Gaudet played many years in the Chicago Blackhawks organization during the Original 6 era and is still plays four times a week.
“My grandfather is an inspiration to me.”
“He has always quietly supported me with his positive words and teachings.”
“I strive to become a great player and man like him,” Sanchez said.
Gaudet can been seen at every Flyers home game sitting about ten rows from the bench.
Gaudet quietly sits studying every aspect of the game, but you can tell his eyes light up when #23 steps on the ice.
Hockey is just a way of life for the Gaudet’s and the Sanchez’s.
Going to the rink and putting forth an honest effort every time you step on the ice means something.
It’s all about respecting the game.
The local hockey legend had this to say about his grandson. “Tristan is tenacious forechecker. He’s very responsible defensively and has good speed with offensive skills.”
“I think he’s an excellent penalty killer,” the longtime pro said.
Gaudet has been around the game his entire life. That’s what makes his next thought so special.
“Tristan is a good teamman, on or off the ice and is willing to put in the work to get to the next level.”
“Tristan is a real good kid.”
“He’s responsible, disciplined, good in school, easy going & gets along with everyone,” explained Gaudet.
“It gives me a sense of pride and confidence knowing that my grandfather is sitting in that same seat for every one of my home games cheering me on ever so quietly,” Sanchez said.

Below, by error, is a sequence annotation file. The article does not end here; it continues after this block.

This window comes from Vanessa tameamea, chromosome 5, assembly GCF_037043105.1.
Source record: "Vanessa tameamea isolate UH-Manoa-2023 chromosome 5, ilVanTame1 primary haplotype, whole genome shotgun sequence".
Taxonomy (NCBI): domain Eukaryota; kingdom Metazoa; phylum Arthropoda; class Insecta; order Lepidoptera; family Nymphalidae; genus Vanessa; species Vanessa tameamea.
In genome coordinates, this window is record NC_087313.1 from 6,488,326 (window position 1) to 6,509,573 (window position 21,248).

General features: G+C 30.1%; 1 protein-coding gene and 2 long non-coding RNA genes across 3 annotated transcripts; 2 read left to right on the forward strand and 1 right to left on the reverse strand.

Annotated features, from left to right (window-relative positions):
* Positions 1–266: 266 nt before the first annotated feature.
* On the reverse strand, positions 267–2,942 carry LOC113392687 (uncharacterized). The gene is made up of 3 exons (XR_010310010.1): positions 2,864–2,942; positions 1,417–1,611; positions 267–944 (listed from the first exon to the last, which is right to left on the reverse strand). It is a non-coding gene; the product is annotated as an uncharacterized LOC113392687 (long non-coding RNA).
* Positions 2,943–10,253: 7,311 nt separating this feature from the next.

You can win a lot of hockey games with a player like Tristan Sanchez in your line up, but you will definitely win the games that matter most with a player like him on the ice and on your team.
Sanchez and the Flyers were poised to take on the Fredericton Caps in the Provincial Finals when the season abruptly ended due to the horrific COVID-19 pandemic.
“Since the abrupt end of our successful season, I have been working on my strength, agility and cardio by following a hockey training program daily.”
“I’m also taking a lot of shots to improve my accuracy and quick release.”
What does Sanchez need to work on the most to get to the next level?
“I need to work on my skating speed and stride.”
“I’m committed to becoming stronger this summer with off ice training and working with a skating coach.”
Persistence, character, and hard work has always defined Tristan Sanchez’s journey in the game.
His relentless pursuit to achieve his childhood dream continues to fuel his path in the game.
“There are many paths that can be taken to reach your goals.”
“If I were to have to play Jr A next season, I would see it as an opportunity to develop even more in order to attain my goal of playing in the QMJHL.”